Legislative Initiative Petition 2, Repeal prevailing wage law: Passed 23 to 14 in the Senate
To repeal the state prevailing wage law, which prohibits awarding government contracts to contractors who submit the lowest bid unless the contractor pays wages based on union pay scales that local union officials represent as prevalent in a particular area. The voter-initiated legislation was placed before the legislature by petition, and does not require the Governor's approval to become law.
Legislative Initiative Petition 2, Repeal prevailing wage law: Passed 56 to 53 in the House
The House vote on the prevailing wage law repeal described above.
Senate Bill 787, Allow lower cost auto insurance option for seniors: Passed 23 to 13 in the Senate
To exempt a person age 65 or above from having to buy the unlimited personal injury protection (PIP) coverage mandated by the state’s no fault auto insurance law. Specifically, these individuals could buy either unlimited coverage or a policy that caps medical coverage at $50,000, with injury expenses above that amount covered by the individual's Medicare and related coverage. By the same margin the Senate also passed Senate Bill 1014, which restricts charges for long term attendant care provided by family members to crash victims under the standard unlimited medical benefit coverage.
House Bill 5391, Impose regulations on electric skateboards: Passed 37 to 0 in the Senate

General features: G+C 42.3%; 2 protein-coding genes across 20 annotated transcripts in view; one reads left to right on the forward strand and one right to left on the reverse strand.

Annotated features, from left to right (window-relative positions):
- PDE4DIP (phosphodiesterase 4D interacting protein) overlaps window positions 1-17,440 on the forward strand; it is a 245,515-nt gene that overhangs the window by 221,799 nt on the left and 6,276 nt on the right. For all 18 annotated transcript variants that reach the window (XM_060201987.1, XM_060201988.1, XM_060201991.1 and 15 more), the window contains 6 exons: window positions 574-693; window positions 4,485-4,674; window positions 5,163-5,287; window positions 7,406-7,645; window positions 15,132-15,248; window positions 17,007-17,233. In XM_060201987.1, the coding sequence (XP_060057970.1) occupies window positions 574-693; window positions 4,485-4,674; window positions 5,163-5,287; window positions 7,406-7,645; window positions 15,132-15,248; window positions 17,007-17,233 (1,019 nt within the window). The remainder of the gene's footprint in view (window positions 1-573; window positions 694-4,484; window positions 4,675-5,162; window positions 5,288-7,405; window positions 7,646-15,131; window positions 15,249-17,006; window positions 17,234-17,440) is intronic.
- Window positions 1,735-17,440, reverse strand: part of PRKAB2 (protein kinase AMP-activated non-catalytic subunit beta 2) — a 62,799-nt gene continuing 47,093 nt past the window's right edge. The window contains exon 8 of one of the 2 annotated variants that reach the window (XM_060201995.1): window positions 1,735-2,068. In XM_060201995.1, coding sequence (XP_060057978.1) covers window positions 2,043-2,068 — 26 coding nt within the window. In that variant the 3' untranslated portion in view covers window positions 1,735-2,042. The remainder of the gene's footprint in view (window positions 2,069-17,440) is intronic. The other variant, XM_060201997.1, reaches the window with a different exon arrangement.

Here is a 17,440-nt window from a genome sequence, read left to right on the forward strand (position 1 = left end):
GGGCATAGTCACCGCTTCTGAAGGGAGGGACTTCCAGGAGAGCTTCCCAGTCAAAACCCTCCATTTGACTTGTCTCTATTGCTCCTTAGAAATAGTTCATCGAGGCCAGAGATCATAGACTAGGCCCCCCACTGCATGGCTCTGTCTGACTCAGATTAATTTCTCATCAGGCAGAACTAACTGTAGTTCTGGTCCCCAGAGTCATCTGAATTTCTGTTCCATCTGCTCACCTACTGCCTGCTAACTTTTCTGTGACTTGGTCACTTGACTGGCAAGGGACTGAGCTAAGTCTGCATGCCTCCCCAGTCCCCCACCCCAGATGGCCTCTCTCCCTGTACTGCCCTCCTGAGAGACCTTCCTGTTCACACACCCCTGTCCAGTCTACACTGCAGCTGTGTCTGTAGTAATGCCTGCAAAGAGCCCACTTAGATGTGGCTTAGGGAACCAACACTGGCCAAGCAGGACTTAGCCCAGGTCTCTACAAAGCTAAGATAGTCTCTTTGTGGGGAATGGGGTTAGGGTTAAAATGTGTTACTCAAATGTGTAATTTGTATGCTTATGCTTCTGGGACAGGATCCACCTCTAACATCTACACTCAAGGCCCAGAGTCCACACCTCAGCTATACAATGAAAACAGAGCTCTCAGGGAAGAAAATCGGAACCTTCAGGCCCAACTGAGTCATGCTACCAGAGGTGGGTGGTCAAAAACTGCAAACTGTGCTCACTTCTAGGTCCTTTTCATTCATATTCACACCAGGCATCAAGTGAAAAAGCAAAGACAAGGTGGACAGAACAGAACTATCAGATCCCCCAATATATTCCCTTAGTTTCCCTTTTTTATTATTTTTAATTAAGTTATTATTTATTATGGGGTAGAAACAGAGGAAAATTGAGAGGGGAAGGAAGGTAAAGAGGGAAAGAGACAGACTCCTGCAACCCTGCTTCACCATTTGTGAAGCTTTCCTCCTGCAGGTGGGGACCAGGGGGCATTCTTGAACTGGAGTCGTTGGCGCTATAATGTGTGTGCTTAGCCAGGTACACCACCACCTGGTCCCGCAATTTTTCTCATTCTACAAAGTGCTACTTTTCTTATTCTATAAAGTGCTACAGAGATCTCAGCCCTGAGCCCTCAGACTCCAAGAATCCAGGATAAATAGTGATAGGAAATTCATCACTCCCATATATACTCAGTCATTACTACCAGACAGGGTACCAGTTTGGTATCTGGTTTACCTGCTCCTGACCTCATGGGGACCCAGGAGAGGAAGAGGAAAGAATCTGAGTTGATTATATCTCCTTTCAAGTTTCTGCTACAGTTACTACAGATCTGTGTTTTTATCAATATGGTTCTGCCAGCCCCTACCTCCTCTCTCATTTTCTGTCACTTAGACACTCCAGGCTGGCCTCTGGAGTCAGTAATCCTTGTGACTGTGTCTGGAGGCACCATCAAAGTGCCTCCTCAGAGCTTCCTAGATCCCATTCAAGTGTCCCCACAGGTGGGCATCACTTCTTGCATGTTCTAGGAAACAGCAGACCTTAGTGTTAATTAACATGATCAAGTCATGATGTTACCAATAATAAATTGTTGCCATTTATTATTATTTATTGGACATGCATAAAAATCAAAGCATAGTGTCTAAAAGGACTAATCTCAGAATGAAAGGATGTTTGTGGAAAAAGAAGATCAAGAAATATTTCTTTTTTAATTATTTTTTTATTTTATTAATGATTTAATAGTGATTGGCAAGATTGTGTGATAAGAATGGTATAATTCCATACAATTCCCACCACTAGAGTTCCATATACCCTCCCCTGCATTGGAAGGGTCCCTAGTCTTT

To prohibit riding an electric skateboard at a speed greater than 25 mph, and ban riding one on a street with a speed limit greater than 25 mph. The bill defines electric skateboard as one that is “no more than 60 inches long and 18 inches wide, is designed to transport only 1 person at a time, has an electrical propulsion system with power of no more than 2,500 watts, and has a maximum speed on a paved level surface of not more than 25 miles per hour.” Riders could go on streets subject to the same rules as bicycles.
House Bill 4115, Increase nonprofit sales tax exemption: Passed 27 to 9 in the Senate
To exempt from sales tax the first $10,000 in retail sales by a nonprofit organization that has less than $25,000 in sales during a year, rather than $5,000 under current law.
Senate Bill 897, Impose work requirement on able-bodied Medicaid recipients: Passed 62 to 47 in the House
To require state welfare officials to seek federal permission to allow requiring able-bodied individuals enrolled in the Medicaid expansion authorized by the federal health care law to work at least 80 hours a month for at least nine months a year, or be in school, job-training or volunteer work. The bill authorizes exceptions for a parent with children under age six, individuals getting disability benefits or above age 62, a disabled person's caretaker and more.
Senate Bill 897, Impose work requirement on able-bodied Medicaid recipients: Passed 25 to 11 in the Senate
The Senate vote to concur with the House-passed version of the bill described above.
SOURCE: MichiganVotes.org, a free, non-partisan website created by the Mackinac Center for Public Policy, providing concise, non-partisan, plain-English descriptions of every bill and vote in the Michigan House and Senate. Please visit www.MichiganVotes.org.
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